Improving Access to Tier I Instruction for Special Education Students
Worcester Public Schools at Goalbook Symposium NYC 2018 — Implementation Track
Kay Seale, Special Education Director, and Emily Lizano, SPED Department Head of Team Chairs, from Worcester Public Schools in Massachusetts came to Goalbook’s Symposium in New York City with a specific mission. Their challenge was concerned with the quality of instruction, specifically Tier I interventions that students were receiving prior to being placed in more restrictive settings.
Essentially, they concluded that students at Worcester Public Schools were being prematurely pushed into restrictive special education programs without being exposed to best practices that could scaffold their learning enough to prevent them from needing more intense interventions.
Our User Symposium is an opportunity for school and district teams to convene and learn from each other’s work in supporting teachers to transform instruction through the use of Goalbook’s products and services.
All in attendance came with specific instructional and behavioral challenges. After two intense days of workshopping with the Goalbook team, they left with implementation plans geared towards attacking those challenges with research-based best practices and resources.
Increasing Tier I Access Across an Entire District Is Complex and Challenging
At Worcester Public Schools, the de facto strategy for supporting struggling students had largely become simply handing over responsibility for academics and behavior to the special education department.
The symptoms of the issue were very clear:
- Low student achievement data
- A high number of discipline referrals
- A high number of students being referred for SPED services
The fact of the matter is that there are tons of factors that could be contributing to the lack of access to general education for students with special needs. Emily and Kay’s work was focused on coming up with a small, doable, and impactful change that they could implement with their level of influence and responsibilities. The change that they pushed forward on was to increase teacher efficacy through giving them access to research-based behavioral and instructional practices.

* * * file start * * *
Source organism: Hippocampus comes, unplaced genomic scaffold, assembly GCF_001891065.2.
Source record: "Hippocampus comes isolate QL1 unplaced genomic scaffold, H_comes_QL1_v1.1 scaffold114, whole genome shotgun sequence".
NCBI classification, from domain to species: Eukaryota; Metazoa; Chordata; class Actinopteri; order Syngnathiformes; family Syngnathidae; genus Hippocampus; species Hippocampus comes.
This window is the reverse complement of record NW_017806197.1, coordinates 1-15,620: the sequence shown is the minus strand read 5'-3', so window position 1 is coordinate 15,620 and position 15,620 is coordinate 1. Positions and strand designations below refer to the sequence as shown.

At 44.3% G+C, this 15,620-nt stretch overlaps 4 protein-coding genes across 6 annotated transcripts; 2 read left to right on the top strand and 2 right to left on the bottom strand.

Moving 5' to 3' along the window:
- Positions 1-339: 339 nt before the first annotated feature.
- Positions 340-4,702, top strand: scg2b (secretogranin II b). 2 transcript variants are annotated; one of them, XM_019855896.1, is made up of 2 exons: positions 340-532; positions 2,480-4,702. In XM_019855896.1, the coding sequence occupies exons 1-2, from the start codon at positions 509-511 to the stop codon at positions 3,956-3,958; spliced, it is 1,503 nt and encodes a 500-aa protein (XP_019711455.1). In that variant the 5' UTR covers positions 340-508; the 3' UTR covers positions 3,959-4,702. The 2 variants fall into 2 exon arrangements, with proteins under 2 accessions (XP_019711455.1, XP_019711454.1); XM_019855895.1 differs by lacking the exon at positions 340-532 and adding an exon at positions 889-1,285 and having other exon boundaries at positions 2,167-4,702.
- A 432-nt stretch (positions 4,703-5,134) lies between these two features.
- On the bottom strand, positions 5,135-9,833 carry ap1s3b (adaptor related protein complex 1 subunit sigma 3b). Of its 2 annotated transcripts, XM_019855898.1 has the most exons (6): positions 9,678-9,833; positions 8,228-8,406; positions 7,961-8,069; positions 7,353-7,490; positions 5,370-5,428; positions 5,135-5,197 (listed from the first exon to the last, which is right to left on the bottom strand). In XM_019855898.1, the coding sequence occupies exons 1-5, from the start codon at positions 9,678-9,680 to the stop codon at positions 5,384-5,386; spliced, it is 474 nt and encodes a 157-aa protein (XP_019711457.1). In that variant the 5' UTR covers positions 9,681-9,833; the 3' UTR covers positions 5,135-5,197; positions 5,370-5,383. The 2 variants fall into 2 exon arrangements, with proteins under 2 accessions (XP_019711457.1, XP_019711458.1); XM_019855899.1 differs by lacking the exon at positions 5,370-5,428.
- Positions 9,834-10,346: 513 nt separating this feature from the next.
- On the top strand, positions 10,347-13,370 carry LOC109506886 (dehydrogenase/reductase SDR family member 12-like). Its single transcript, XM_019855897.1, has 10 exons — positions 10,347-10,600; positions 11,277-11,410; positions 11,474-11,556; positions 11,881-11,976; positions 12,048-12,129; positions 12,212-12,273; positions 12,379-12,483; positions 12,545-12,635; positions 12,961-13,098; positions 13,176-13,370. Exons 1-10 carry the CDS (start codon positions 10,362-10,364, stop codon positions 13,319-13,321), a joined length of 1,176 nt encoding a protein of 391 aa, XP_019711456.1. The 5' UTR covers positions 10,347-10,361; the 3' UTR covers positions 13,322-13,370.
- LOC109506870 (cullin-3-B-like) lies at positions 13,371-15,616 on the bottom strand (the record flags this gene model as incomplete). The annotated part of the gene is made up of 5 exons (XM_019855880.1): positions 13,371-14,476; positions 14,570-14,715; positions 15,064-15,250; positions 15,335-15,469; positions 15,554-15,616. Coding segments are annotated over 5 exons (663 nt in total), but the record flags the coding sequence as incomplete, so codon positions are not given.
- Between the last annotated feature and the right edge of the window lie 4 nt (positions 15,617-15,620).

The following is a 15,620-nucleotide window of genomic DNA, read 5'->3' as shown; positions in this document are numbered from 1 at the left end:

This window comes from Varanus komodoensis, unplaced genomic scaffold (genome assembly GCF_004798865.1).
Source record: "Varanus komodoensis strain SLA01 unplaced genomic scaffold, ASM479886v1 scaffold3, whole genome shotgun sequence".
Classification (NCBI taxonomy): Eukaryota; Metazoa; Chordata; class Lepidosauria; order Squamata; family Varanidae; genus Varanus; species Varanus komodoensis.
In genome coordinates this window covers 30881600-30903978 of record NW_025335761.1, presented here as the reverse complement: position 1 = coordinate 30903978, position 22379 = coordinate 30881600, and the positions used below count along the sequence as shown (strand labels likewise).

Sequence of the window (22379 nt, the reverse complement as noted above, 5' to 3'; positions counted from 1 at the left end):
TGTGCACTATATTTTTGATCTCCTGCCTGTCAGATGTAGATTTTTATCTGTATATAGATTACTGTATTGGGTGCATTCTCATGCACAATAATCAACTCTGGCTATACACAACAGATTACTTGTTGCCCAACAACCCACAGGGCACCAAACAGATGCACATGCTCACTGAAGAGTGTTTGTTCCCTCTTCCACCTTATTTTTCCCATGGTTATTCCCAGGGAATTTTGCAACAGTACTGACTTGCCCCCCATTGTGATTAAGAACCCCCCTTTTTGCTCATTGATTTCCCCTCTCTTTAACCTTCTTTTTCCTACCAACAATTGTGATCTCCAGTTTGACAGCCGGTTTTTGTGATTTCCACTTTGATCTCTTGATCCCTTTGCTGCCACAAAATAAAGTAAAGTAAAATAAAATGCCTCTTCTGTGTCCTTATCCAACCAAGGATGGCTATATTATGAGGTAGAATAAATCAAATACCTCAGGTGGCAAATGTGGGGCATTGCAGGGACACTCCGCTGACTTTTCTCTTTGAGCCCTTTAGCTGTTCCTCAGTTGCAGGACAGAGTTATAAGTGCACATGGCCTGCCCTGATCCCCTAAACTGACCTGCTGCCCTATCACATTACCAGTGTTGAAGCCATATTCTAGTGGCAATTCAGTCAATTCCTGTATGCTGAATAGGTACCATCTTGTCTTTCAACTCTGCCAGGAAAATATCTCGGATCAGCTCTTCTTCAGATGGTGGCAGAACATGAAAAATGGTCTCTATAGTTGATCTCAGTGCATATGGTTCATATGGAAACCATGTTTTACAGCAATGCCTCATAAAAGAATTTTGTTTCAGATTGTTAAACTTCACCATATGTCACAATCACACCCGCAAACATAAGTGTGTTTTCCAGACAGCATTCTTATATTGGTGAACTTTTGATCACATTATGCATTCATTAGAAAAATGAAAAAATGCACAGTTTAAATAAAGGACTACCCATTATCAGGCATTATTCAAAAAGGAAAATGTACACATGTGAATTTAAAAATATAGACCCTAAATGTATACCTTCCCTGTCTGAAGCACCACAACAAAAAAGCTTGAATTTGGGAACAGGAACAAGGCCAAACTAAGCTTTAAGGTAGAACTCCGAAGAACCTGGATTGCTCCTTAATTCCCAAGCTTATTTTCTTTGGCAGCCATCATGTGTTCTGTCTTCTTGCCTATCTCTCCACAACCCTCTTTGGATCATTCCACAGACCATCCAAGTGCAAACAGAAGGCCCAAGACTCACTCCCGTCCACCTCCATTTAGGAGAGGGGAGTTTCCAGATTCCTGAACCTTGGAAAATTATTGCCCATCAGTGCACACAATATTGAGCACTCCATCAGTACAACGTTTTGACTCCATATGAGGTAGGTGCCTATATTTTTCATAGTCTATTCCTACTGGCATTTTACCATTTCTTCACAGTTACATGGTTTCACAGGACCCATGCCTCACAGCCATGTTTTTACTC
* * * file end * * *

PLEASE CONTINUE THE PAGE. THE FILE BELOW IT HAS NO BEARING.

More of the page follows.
Worcester Public Schools Uses the Strategy Wizard in Goalbook Toolkit to Tackle Their Challenge
The plan they ultimately settled on was chiefly concerned with increasing the quality and effectiveness of Tier I instruction before referring students to special education.
They used the existing structures in their schools, like dedicated meeting and planning time, to build in learning and collaboration opportunities that would ultimately accomplish two goals:
- Build a culture of shared responsibility and collective ownership over student success to eliminate the notion that general education and SPED teachers are operating independently of one another.
- Increase the repertoire of skills and best practices for supporting students with academic or behavioral barriers of all staff involved through the use of Goalbook Toolkit’s strategy pages as well as the embedded best practices in all of Toolkit’s resources.
Ultimately, their desire was to tap into what they know their teachers are capable of by using Goalbook Toolkit as a PD tool and instructional design tool. For Emily and Kay, simply giving their teachers special education resources was not enough. In order to realize lasting change, they needed a solution that would impact teachers’ mindsets, knowledge, and ultimately their habits.
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